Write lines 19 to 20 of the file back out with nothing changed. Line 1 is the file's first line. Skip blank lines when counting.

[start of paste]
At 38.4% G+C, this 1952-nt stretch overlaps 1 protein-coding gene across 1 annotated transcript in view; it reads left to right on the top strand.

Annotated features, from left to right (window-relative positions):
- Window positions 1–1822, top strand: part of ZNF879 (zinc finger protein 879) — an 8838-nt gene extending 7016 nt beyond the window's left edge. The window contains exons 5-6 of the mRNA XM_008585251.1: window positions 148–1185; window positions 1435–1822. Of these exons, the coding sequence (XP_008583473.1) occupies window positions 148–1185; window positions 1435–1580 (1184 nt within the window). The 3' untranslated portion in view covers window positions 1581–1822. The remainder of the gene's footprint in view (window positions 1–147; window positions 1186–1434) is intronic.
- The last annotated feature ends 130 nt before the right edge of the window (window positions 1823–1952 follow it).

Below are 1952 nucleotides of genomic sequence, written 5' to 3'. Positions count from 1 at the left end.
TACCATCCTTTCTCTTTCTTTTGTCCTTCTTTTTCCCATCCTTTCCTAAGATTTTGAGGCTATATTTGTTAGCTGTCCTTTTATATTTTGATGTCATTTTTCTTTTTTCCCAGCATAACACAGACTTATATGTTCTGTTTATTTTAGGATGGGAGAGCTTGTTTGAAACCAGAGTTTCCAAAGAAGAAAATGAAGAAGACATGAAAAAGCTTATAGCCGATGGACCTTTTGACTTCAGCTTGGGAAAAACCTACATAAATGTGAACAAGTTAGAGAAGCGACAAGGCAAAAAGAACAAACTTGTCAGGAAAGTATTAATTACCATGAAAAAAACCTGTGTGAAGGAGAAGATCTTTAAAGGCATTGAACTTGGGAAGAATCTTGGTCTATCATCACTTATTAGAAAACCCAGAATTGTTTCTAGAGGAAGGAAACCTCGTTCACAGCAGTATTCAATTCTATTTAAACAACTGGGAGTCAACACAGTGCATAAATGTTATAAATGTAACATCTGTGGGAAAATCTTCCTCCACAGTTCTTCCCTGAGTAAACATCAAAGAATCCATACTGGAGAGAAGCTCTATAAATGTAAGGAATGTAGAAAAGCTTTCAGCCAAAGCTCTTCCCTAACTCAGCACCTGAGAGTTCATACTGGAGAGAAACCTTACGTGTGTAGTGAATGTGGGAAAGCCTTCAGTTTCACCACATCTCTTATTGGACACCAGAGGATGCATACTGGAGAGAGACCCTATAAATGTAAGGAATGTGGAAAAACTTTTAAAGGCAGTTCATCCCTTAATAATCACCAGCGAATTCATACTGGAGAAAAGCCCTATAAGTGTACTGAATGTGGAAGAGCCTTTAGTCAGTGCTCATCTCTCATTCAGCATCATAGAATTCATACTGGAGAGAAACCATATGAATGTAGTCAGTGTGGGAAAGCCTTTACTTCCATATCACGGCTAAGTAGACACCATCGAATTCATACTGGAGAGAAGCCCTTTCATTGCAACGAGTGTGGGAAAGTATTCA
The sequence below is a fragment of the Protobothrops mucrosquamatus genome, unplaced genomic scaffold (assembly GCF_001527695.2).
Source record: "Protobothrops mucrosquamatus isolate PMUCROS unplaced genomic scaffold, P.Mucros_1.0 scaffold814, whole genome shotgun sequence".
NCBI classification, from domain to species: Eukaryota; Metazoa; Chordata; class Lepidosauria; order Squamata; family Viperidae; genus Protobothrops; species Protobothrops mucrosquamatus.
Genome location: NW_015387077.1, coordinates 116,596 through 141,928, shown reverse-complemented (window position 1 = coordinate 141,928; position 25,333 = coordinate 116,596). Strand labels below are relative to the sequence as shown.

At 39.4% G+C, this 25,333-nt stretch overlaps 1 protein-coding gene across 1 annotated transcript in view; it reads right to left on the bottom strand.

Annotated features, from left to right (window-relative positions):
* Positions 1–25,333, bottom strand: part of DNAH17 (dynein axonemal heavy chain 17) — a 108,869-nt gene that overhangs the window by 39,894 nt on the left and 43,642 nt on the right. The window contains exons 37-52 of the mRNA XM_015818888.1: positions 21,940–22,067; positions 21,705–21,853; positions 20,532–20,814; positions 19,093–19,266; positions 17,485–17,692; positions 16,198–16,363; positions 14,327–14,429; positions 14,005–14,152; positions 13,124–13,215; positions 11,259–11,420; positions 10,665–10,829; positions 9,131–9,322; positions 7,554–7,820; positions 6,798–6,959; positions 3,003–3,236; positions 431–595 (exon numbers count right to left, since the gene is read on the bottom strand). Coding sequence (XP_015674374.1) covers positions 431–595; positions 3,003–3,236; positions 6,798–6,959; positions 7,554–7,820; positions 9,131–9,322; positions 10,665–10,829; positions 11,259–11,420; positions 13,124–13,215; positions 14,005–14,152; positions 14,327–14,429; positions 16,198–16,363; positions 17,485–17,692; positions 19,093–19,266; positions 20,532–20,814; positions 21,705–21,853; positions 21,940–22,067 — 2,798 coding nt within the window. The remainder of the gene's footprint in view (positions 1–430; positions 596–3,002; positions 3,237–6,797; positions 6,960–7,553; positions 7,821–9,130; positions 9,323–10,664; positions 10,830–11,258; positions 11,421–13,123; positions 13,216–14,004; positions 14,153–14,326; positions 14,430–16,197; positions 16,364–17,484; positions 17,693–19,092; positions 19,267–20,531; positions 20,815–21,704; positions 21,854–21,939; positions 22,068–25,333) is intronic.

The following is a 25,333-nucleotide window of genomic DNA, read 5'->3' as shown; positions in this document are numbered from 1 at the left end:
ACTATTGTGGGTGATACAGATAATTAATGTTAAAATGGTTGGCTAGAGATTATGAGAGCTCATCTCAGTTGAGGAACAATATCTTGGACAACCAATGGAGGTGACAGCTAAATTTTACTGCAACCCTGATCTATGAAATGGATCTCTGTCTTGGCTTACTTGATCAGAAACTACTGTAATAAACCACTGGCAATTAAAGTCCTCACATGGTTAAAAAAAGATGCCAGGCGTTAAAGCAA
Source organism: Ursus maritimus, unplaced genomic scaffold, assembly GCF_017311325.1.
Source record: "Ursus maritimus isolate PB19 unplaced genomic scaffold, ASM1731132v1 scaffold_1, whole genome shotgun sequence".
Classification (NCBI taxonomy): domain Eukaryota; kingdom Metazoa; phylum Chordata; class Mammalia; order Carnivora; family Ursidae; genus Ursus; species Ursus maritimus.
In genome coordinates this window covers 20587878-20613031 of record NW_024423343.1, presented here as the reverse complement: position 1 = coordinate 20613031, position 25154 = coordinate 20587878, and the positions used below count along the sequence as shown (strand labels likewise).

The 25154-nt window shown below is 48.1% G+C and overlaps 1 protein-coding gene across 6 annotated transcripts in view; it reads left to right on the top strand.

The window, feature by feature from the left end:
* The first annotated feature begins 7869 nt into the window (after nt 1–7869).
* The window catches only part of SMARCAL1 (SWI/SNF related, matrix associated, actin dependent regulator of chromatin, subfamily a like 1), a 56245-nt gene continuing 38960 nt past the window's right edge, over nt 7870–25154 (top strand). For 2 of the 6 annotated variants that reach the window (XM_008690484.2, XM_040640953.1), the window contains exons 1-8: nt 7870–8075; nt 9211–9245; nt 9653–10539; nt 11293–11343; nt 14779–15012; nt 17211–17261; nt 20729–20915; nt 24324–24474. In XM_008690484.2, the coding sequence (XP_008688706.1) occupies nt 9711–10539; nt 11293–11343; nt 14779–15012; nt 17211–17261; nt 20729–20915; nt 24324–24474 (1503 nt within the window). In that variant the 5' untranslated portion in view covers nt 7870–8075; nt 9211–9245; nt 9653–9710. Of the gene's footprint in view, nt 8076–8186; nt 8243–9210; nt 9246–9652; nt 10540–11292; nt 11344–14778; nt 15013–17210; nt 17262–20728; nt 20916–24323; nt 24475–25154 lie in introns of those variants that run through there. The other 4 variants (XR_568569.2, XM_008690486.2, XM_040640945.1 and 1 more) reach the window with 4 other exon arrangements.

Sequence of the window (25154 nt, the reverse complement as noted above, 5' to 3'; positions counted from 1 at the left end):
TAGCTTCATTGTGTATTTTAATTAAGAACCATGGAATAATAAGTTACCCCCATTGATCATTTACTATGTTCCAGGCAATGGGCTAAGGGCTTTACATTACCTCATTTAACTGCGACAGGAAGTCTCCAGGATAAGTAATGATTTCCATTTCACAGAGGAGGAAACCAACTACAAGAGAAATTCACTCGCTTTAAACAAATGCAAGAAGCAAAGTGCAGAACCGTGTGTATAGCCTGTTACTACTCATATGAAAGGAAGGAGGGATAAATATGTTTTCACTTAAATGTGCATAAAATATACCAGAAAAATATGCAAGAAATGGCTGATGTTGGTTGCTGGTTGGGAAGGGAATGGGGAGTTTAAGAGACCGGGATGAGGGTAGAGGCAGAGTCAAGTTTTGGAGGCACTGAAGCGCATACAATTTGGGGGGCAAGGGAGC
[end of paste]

In genome coordinates this window covers 20587878-20613031 of record NW_024423343.1, presented here as the reverse complement: position 1 = coordinate 20613031, position 25154 = coordinate 20587878, and the positions used below count along the sequence as shown (strand labels likewise).

The 25154-nt window shown below is 48.1% G+C and overlaps 1 protein-coding gene across 6 annotated transcripts in view; it reads left to right on the top strand.